But in America, unlike Europe or Canada, leaders can spring up from nowhere, develop their own financial base, form a counter-academy through think tanks and a counter-media with talk radio and Fox News, and finally swarm into primaries to unseat party bosses who try to be an echo, not a choice. The ironic net result of this freedom and democracy is the continuation of a culture war that the majority of Americans don't especially like.
On the so-called social issues, from which the term "culture war" first arose, the cleavage that constitutes the culture war is obvious and ongoing: abortion, marriage, abstinence, religious liberty, parental rights. Americans have only to look over to Canada to see the post-culture-war future, the cost of giving up and giving in. In Ontario, the Hamilton Mountain News just posted a newly leaked memo that shows how public schools are being instructed to respond to parents who object to grade school children learning about government-approved sex. Teachers are supposed to smack down parental rights and tell them it is just the teacher's job "to teach accurate, up-to-date information to every child, including yours." Whether you like it or not, see?
But the culture war dynamic has spread from social issues to economics, health care and taxes. These are becoming questions not just of practical policies and politics, but of cultural identity. Sarah Palin is hated and loved for who she is, not for what she promises to do. So, for that matter, was Barack Obama, right up to the moment when he began to actually govern.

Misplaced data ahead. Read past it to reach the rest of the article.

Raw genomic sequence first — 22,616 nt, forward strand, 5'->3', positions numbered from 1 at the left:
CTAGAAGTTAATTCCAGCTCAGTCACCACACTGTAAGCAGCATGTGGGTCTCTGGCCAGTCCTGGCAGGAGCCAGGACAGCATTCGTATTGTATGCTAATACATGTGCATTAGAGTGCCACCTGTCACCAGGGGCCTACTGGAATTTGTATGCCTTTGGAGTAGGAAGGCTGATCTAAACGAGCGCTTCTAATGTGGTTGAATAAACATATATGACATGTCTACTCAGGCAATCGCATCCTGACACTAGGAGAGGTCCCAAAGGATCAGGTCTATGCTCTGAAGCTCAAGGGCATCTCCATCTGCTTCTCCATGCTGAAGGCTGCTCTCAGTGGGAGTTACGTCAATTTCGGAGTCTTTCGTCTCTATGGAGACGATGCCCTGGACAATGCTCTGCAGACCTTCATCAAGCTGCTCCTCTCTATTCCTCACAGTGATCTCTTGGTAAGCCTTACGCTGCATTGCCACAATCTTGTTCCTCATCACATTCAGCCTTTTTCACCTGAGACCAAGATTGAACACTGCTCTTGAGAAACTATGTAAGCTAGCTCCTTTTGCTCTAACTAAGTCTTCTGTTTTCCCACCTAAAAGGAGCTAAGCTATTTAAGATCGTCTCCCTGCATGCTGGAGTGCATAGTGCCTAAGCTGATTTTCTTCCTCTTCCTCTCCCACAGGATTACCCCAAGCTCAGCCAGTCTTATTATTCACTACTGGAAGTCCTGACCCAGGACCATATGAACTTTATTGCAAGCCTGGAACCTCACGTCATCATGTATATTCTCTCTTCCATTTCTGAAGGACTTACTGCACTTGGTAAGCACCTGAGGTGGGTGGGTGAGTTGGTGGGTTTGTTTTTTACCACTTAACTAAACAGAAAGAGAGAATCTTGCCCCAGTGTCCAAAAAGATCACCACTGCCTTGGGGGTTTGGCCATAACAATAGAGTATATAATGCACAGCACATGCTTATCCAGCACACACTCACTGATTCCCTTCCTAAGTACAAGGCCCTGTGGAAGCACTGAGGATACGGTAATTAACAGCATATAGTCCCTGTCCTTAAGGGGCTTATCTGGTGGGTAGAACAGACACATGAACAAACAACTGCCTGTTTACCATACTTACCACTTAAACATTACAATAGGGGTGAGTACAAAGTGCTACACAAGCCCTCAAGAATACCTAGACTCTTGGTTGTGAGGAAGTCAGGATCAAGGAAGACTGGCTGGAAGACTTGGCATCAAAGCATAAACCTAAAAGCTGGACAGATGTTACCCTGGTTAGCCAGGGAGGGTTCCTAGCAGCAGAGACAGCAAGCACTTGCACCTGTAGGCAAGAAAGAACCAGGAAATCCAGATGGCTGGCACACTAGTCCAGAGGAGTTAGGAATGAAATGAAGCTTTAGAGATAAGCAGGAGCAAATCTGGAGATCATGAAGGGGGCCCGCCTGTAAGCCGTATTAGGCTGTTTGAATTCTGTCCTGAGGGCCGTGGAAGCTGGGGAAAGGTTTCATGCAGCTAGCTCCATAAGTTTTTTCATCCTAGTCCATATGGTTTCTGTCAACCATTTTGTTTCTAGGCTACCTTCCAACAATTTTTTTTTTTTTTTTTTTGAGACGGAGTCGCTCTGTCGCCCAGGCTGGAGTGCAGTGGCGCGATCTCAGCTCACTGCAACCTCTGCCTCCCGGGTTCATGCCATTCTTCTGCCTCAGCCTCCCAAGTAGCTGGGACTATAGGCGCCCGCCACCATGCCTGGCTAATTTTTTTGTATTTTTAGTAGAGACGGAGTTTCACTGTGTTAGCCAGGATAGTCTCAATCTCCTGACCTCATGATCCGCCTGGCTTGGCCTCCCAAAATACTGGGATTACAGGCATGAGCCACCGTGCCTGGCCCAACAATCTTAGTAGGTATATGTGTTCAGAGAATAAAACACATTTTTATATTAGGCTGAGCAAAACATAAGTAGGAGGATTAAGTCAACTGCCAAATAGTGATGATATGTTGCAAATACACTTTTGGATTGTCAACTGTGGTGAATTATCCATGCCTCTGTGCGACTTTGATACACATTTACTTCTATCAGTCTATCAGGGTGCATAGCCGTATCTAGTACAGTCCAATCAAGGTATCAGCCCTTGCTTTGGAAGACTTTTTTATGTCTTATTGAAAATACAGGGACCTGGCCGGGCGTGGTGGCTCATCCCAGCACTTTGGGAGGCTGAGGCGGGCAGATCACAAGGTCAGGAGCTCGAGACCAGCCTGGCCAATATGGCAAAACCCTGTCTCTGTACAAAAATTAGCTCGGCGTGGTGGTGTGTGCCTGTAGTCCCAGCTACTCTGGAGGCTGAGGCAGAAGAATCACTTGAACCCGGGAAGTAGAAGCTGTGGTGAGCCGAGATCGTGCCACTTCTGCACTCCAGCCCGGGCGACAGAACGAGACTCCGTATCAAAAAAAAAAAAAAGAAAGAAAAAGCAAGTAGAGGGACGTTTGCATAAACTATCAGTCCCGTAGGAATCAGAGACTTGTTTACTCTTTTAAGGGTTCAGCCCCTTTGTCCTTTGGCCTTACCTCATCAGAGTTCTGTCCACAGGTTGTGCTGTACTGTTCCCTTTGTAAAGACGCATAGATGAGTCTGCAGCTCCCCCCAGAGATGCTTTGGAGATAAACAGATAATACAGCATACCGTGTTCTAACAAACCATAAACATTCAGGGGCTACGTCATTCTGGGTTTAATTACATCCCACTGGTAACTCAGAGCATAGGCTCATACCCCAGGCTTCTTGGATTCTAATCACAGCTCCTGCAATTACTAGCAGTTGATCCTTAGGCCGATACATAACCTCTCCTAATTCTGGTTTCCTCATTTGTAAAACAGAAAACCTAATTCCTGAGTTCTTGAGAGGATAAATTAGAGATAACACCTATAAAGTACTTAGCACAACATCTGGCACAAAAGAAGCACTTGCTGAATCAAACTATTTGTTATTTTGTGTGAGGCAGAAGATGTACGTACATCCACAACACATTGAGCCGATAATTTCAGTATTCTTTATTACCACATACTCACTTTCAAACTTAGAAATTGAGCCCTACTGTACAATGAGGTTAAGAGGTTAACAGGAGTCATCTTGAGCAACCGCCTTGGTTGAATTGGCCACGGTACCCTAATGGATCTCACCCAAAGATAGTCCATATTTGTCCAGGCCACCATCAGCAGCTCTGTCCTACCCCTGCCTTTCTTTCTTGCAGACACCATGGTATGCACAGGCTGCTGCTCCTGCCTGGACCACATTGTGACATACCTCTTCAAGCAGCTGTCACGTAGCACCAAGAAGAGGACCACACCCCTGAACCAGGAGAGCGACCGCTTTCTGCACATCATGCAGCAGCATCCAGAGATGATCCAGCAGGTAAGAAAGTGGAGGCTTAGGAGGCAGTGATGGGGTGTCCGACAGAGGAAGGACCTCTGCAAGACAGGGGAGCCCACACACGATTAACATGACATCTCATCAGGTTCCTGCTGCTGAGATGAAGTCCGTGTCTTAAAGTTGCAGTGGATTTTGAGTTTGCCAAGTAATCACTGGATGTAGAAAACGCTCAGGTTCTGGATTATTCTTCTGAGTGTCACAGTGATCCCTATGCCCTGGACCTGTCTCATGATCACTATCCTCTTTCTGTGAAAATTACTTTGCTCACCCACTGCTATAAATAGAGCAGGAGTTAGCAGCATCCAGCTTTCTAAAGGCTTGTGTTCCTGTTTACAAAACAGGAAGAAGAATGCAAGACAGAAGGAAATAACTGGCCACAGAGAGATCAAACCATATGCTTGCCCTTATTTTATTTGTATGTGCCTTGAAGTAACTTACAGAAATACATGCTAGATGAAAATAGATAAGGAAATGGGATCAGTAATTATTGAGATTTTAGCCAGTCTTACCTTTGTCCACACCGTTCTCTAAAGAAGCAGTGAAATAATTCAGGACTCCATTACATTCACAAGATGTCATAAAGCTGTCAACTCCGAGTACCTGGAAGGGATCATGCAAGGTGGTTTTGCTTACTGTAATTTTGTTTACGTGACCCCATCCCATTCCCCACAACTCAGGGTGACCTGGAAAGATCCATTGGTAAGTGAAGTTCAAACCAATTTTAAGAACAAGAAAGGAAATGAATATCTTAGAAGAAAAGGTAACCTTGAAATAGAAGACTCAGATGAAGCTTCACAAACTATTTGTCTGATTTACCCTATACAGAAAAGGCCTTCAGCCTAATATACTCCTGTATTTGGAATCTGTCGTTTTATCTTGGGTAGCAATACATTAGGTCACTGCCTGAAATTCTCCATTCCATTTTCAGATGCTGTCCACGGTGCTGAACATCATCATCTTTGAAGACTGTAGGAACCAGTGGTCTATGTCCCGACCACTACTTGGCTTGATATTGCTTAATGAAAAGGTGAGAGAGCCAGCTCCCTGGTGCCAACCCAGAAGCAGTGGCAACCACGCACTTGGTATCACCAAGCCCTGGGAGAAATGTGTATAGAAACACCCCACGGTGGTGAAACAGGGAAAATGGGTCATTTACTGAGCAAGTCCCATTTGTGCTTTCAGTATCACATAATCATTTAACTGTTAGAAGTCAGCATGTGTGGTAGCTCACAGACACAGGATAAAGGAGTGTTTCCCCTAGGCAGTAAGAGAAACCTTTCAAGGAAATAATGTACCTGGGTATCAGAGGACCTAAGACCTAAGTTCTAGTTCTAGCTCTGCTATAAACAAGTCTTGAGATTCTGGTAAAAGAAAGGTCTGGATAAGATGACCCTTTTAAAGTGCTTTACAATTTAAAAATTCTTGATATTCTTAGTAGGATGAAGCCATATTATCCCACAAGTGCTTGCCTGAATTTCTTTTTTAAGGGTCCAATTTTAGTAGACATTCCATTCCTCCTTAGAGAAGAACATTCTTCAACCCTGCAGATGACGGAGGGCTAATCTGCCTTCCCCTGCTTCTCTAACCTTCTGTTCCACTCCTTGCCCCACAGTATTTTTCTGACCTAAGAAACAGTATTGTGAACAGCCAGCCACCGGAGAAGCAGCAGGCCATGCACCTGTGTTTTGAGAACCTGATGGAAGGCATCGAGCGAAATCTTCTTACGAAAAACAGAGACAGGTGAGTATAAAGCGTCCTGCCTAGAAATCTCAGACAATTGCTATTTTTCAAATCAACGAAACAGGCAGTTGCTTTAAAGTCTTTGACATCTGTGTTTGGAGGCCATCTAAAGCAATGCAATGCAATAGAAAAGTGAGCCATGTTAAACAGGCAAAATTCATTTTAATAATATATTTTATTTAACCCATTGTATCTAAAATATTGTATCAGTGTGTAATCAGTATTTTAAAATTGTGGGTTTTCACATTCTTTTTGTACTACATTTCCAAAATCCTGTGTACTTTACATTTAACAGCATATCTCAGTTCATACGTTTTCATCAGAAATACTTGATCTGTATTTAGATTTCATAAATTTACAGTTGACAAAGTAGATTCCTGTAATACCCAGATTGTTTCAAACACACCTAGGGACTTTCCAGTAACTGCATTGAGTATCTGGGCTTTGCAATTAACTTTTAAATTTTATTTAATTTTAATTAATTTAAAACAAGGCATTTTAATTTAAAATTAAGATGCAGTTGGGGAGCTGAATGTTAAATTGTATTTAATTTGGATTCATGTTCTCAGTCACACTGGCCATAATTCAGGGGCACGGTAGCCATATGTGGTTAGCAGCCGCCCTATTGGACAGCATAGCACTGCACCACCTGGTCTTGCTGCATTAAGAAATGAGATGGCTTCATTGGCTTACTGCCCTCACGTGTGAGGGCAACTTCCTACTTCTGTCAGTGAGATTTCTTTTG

Obama has transformed himself into a symbol of politicians who are so principled that they do not care what the American people think.
Do we want to be like Europe? Cosmopolitan, dominated by academic elites, creating the comfort of consensus by shutting down opposition, internationalized, pacifist and dependent, rich but socialist? Or is there something in this thing called America too precious to be lost to government control and the promise of cradle-to-grave safety that comes at the price of liberty and responsibility?
America is a land divided against itself, stuck between two visions of our future, our identity, our very soul.
Ask Evan Bayh: The center will not hold.
Maggie Gallagher is a nationally syndicated columnist, a leading voice in the new marriage movement and co-author of The Case for Marriage: Why Married People Are Happier, Healthier, and Better Off Financially.
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